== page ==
USC will take advantage of weak Pac-10


As the soldout crowd at the Galen Center chanted down the final seconds to USC’s fourth straight win over UCLA on Sunday, Trojan players, students and fans alike all reveled in the fact that they have owned their bitter crosstown rivals for the last two years.

Surging · Junior forward Nikola Vucevic has been instrumental in USC basketball’s strong play as of late, averaging 16.1 points per game. - Tim Tran | Daily Trojan

But something was lost amid that celebration. Something bigger than beating a mediocre UCLA team.

And then it dawned on me. This wasn’t just a win over the Bruins for USC. This was a statement to the entire Pac-10 conference. This was the USC basketball team’s way of saying brand name doesn’t carry as much weight as it used to. Sure, in the grand scheme of things UCLA basketball’s brand will always eclipse that of USC basketball, but not as much in the last two years. With the demise of UCLA, and the entire Pac-10 for that matter, this is the perfect opportunity that only comes around once in a generation, like a really rainy L.A. December, for USC basketball to assert itself, not only in Los Angeles, but on the West Coast.

The typically strong Pac-10 is suffering through a few down years. Currently, it only has one ranked team, and barely at that, and the conference is just begging for someone to take it by the leash and lead it. With a blowout win against No. 14 Texas — whose only other two losses have come against top 10 foes — as well as a quality win on the road at Tennessee and a heartbreaking two point loss at No. 3 Kansas, USC has shown it has the ability to be that team. The only thing holding it back is the terrible losses to teams nobody knew existed (I’m sure I’m not the only one who thought when the Trojans were playing Rider, they were playing former NBA player Isaiah Rider and not a school).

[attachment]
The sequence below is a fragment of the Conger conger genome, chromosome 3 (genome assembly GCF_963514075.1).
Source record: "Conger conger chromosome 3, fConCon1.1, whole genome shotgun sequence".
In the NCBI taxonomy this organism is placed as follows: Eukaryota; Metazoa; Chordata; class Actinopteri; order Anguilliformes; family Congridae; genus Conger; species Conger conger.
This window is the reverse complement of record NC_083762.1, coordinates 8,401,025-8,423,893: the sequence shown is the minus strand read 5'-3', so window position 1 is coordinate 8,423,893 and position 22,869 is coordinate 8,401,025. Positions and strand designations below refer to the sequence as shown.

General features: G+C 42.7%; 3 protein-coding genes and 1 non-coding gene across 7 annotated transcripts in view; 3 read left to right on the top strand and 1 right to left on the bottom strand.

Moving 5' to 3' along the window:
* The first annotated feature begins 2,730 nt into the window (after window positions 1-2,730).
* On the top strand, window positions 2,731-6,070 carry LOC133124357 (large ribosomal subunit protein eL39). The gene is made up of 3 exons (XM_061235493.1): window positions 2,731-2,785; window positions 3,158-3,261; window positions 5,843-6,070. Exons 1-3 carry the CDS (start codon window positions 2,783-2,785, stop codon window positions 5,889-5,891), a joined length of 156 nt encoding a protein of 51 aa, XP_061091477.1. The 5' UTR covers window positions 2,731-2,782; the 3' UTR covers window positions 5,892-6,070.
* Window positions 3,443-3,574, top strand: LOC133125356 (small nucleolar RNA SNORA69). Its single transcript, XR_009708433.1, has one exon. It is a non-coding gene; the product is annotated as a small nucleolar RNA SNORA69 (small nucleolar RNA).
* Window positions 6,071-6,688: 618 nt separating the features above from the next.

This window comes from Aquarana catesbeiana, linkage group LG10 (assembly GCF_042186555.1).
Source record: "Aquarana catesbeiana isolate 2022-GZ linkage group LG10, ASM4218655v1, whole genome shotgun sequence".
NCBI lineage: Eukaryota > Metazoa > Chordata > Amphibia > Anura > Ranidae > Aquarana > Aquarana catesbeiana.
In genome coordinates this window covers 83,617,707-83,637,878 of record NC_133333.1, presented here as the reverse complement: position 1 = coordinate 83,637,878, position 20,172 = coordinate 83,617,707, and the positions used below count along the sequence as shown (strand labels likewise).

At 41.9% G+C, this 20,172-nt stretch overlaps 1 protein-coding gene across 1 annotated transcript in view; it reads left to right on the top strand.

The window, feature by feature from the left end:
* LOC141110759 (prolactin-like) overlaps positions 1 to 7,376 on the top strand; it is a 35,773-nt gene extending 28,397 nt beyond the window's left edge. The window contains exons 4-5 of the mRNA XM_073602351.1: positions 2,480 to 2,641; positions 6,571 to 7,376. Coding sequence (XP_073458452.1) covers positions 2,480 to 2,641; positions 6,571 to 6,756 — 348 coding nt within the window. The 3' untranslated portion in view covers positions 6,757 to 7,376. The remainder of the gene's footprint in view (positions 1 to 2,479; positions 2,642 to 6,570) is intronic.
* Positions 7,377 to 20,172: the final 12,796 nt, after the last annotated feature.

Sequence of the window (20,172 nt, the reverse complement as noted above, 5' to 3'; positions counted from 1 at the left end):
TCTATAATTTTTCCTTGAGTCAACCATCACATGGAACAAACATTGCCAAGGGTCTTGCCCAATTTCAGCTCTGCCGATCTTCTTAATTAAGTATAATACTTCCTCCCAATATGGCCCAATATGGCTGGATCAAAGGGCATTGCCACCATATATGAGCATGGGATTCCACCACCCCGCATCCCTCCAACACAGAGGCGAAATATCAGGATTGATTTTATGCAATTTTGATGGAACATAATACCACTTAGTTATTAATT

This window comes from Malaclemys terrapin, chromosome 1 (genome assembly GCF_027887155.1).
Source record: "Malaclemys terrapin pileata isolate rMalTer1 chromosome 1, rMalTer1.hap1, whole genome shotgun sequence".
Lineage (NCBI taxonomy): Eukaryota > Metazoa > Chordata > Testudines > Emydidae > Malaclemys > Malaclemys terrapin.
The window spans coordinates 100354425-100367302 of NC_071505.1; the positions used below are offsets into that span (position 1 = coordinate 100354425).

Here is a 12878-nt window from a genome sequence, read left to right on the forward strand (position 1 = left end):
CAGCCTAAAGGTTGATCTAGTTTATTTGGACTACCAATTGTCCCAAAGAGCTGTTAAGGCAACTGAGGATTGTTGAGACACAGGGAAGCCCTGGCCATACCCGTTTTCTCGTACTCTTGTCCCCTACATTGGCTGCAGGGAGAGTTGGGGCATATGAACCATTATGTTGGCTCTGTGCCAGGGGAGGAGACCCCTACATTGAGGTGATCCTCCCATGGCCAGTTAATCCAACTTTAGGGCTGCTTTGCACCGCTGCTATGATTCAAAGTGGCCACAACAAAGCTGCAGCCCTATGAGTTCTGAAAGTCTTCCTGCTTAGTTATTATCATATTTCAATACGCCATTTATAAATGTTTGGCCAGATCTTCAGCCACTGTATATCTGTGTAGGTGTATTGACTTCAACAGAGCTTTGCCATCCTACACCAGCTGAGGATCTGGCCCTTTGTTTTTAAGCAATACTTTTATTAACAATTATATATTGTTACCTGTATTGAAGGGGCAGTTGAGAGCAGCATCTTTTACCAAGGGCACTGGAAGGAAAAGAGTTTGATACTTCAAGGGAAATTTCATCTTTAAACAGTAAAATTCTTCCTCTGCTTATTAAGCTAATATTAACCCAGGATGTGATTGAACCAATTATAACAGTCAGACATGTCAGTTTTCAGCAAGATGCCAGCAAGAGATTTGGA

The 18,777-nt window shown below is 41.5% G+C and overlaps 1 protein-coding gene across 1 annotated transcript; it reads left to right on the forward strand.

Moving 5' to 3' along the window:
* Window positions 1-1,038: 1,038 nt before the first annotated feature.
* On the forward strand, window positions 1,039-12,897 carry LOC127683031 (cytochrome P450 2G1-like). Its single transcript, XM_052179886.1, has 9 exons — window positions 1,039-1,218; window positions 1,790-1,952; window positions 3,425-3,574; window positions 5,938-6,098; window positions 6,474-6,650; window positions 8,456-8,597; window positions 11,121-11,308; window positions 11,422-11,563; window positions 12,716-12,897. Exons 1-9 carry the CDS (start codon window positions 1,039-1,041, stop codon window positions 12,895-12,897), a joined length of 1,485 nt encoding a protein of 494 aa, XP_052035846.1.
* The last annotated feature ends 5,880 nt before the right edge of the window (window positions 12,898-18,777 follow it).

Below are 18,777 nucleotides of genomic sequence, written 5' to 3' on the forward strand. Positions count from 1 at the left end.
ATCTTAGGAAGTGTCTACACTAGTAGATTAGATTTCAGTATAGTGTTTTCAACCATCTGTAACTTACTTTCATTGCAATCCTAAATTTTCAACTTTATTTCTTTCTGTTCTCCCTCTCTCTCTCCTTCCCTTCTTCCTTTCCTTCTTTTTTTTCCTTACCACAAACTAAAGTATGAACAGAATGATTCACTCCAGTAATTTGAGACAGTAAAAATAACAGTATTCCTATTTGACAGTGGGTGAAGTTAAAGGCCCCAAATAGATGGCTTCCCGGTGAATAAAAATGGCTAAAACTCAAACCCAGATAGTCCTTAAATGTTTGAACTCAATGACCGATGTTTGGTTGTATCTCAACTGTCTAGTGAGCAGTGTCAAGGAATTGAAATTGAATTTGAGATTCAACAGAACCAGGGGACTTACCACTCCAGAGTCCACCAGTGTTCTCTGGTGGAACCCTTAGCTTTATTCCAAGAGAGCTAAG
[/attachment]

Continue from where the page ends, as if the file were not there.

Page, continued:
In fact, the Pac-10 has performed so poorly that a team from the Mountain West Conference is the best team on the West Coast. No disrespect to San Diego State, but its basketball accolades are lacking.

Knowing that no school is dramatically outshining any others the way UCLA did for ages, this is the perfect chance for USC go out on the recruiting trail and bring in top notch players who even as little as five years ago probably didn’t know USC had a basketball team. USC coach Kevin O’Neill is already beginning to do that, signing small forward Byron Wesley, who rates 90 out of 100 points on ESPN’s recruiting scale, and point guard Alexis Moore, who rates 88 points. Both these players, as well as Aaron Fuller, a junior transfer from Iowa and winner of the All-Big Ten honorable mention last year, will look to steady a program that has been widely inconsistent in the last

decade.

Nobody expected USC, who was predicted to finish sixth in the Pac-10 this year in the preseason media poll, to rebound from its self-imposed sanctions this quickly. This time last year, the basketball team was learning it couldn’t partake in any postseason tournament and an eight-game winning streak quickly turned south. There’s no doubt that a typically strong Pac-10 conference would’ve swallowed USC and prevented it from making much progress in the near future.

But O’Neill has done a great job with the pieces he’s been given. He’s got a transfer who’s given this team the go-to perimeter scorer it was lacking and a big man who I’m convinced is not among the nation’s premier players because announcers are scared of pronouncing his name.

So not only is this a great chance for USC to cement itself in the upper tier of Pac-10 basketball, but an opportunity to shed all the negative publicity on the program as well. There’s no doubt O.J. Mayo was a big reason for the team’s success three years ago, and USC violated rules to bring him here. Did the same happen with the next year’s sensation, DeMar DeRozan? There’s no evidence to say that but he might not have ever chosen USC had Mayo not played with the Trojans and brought them to the spotlight.

Even though USC has been to the tournament and even been ranked within the last few years, it was under a cloud of illegality. The Trojans are winning again, and have a great opportunity to continue to do so under clean conditions. O’Neill is running a squeaky clean program, and if USC can prove it can consistently win without violating rules, then there’s a strong chance it could contend for a Pac-10 title every year in the near future.

This might sound too optimistic and rah-rah to some people, and that’s understandable. The Trojans haven’t really proven anything yet and it is still early in the Pac-10 slate. But the opportunity is there and probably won’t be again until Halley’s Comet appears in the night sky — in 2061. To the Mayans, though, that will be too late.

“Spittin’ Sports” runs Fridays. To comment on this article email Kenny at klegan@usc.edu or visit dailytrojan.com.